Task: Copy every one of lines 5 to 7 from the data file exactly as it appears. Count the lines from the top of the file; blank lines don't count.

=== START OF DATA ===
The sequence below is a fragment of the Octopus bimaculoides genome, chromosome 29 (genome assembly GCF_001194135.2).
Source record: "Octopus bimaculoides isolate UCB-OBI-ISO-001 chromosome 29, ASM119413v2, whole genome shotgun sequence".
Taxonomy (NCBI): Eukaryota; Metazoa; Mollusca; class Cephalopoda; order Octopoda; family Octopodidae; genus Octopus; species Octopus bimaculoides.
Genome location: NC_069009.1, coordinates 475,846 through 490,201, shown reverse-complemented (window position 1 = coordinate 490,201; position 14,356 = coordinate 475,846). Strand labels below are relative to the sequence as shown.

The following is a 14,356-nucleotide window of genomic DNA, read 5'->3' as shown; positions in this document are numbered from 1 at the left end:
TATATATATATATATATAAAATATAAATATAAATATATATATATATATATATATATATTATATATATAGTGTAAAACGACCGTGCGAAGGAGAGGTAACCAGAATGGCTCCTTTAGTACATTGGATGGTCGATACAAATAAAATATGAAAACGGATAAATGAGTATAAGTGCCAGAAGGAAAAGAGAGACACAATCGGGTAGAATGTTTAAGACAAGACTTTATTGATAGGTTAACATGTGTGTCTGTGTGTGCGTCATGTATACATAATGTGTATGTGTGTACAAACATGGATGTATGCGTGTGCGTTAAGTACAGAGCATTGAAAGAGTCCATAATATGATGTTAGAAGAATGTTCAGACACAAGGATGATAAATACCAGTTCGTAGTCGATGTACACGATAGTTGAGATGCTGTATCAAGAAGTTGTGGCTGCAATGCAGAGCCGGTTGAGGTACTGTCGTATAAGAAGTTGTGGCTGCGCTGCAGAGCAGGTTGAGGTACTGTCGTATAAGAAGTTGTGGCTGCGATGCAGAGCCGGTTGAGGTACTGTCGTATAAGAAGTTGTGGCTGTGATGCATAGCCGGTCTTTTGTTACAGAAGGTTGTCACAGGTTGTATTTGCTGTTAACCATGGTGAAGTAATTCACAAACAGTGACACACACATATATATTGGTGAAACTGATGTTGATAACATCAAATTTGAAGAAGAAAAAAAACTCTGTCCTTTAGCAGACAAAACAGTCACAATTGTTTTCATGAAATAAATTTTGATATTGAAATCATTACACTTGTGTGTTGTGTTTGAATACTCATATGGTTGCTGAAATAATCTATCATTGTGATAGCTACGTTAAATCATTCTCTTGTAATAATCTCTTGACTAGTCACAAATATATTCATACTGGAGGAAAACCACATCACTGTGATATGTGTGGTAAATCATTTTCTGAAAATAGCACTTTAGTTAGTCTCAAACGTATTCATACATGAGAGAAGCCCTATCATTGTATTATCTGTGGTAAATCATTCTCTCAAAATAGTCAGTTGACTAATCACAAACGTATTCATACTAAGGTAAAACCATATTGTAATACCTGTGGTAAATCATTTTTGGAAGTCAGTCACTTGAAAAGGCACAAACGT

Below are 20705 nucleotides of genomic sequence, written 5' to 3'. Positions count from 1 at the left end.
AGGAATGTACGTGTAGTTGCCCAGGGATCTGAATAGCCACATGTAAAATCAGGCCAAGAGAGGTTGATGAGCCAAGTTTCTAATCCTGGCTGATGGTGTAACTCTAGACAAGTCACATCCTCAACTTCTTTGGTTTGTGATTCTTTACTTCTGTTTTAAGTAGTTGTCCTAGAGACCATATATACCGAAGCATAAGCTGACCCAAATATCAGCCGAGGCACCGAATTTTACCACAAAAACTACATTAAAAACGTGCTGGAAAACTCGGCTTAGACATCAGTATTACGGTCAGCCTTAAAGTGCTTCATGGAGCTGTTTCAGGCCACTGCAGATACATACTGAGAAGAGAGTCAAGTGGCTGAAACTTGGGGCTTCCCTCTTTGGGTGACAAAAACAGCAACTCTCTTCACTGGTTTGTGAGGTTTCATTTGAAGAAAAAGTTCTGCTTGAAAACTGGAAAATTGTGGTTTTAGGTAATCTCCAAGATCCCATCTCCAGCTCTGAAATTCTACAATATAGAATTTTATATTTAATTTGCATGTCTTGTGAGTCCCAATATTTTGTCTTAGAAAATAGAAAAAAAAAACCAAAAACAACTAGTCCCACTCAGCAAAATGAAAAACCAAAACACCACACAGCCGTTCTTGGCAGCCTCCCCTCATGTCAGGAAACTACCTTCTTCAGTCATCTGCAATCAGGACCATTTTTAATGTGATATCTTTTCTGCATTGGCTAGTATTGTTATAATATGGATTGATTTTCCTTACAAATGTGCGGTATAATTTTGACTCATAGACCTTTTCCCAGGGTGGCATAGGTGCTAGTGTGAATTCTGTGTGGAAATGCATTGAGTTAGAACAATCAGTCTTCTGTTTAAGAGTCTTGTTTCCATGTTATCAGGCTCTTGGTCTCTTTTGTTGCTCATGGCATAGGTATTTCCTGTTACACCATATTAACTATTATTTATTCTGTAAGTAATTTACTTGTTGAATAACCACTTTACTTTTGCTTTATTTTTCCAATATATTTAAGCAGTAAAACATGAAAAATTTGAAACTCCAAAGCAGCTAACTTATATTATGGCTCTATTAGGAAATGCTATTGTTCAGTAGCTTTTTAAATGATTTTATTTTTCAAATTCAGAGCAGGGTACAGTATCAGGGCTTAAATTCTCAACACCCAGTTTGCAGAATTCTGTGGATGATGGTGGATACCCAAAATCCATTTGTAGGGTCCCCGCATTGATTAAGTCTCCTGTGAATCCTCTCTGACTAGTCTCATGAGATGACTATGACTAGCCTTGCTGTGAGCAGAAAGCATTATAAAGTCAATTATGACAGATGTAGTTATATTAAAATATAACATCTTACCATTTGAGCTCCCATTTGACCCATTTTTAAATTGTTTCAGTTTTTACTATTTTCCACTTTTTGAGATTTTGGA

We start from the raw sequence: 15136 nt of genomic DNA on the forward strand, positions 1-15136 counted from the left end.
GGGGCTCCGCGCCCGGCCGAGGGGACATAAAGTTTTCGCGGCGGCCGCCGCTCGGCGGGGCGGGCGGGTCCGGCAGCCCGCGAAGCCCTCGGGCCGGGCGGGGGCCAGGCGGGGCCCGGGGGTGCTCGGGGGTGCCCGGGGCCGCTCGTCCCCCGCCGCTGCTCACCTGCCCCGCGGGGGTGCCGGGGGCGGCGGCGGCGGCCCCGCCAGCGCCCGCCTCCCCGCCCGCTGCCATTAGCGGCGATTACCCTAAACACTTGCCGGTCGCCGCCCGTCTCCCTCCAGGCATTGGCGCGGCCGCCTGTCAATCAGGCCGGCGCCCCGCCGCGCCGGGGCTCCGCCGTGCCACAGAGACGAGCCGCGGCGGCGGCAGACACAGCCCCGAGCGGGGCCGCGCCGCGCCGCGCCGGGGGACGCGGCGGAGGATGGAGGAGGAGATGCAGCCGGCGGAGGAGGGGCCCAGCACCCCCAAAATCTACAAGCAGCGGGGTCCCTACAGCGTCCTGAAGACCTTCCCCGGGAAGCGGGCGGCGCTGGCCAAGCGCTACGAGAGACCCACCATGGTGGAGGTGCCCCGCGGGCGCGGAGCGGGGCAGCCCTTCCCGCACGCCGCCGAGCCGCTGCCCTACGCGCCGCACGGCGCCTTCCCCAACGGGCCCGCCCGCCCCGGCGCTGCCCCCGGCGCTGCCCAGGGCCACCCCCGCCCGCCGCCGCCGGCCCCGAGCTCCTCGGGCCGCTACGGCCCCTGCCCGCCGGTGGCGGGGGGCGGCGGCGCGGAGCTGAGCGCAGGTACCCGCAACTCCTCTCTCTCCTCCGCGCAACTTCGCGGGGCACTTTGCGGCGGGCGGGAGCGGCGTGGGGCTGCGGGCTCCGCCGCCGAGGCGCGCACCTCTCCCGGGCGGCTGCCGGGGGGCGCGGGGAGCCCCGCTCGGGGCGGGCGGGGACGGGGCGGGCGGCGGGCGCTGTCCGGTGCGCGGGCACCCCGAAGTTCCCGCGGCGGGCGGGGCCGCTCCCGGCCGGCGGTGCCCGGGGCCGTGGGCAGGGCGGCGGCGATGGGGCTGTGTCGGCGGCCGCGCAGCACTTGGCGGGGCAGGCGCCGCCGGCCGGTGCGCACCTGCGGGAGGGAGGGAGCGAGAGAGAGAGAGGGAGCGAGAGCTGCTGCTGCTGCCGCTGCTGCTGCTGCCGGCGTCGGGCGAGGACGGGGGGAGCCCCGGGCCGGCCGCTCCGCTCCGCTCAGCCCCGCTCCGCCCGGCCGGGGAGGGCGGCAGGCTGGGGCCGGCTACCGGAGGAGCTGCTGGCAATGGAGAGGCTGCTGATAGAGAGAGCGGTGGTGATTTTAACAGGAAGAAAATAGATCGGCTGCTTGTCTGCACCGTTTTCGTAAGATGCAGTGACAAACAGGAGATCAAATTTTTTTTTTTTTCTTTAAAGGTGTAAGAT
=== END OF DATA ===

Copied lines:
The following is a 14,356-nucleotide window of genomic DNA, read 5'->3' as shown; positions in this document are numbered from 1 at the left end:
TATATATATATATATATAAAATATAAATATAAATATATATATATATATATATATATATTATATATATAGTGTAAAACGACCGTGCGAAGGAGAGGTAACCAGAATGGCTCCTTTAGTACATTGGATGGTCGATACAAATAAAATATGAAAACGGATAAATGAGTATAAGTGCCAGAAGGAAAAGAGAGACACAATCGGGTAGAATGTTTAAGACAAGACTTTATTGATAGGTTAACATGTGTGTCTGTGTGTGCGTCATGTATACATAATGTGTATGTGTGTACAAACATGGATGTATGCGTGTGCGTTAAGTACAGAGCATTGAAAGAGTCCATAATATGATGTTAGAAGAATGTTCAGACACAAGGATGATAAATACCAGTTCGTAGTCGATGTACACGATAGTTGAGATGCTGTATCAAGAAGTTGTGGCTGCAATGCAGAGCCGGTTGAGGTACTGTCGTATAAGAAGTTGTGGCTGCGCTGCAGAGCAGGTTGAGGTACTGTCGTATAAGAAGTTGTGGCTGCGATGCAGAGCCGGTTGAGGTACTGTCGTATAAGAAGTTGTGGCTGTGATGCATAGCCGGTCTTTTGTTACAGAAGGTTGTCACAGGTTGTATTTGCTGTTAACCATGGTGAAGTAATTCACAAACAGTGACACACACATATATATTGGTGAAACTGATGTTGATAACATCAAATTTGAAGAAGAAAAAAAACTCTGTCCTTTAGCAGACAAAACAGTCACAATTGTTTTCATGAAATAAATTTTGATATTGAAATCATTACACTTGTGTGTTGTGTTTGAATACTCATATGGTTGCTGAAATAATCTATCATTGTGATAGCTACGTTAAATCATTCTCTTGTAATAATCTCTTGACTAGTCACAAATATATTCATACTGGAGGAAAACCACATCACTGTGATATGTGTGGTAAATCATTTTCTGAAAATAGCACTTTAGTTAGTCTCAAACGTATTCATACATGAGAGAAGCCCTATCATTGTATTATCTGTGGTAAATCATTCTCTCAAAATAGTCAGTTGACTAATCACAAACGTATTCATACTAAGGTAAAACCATATTGTAATACCTGTGGTAAATCATTTTTGGAAGTCAGTCACTTGAAAAGGCACAAACGT

Below are 20705 nucleotides of genomic sequence, written 5' to 3'. Positions count from 1 at the left end.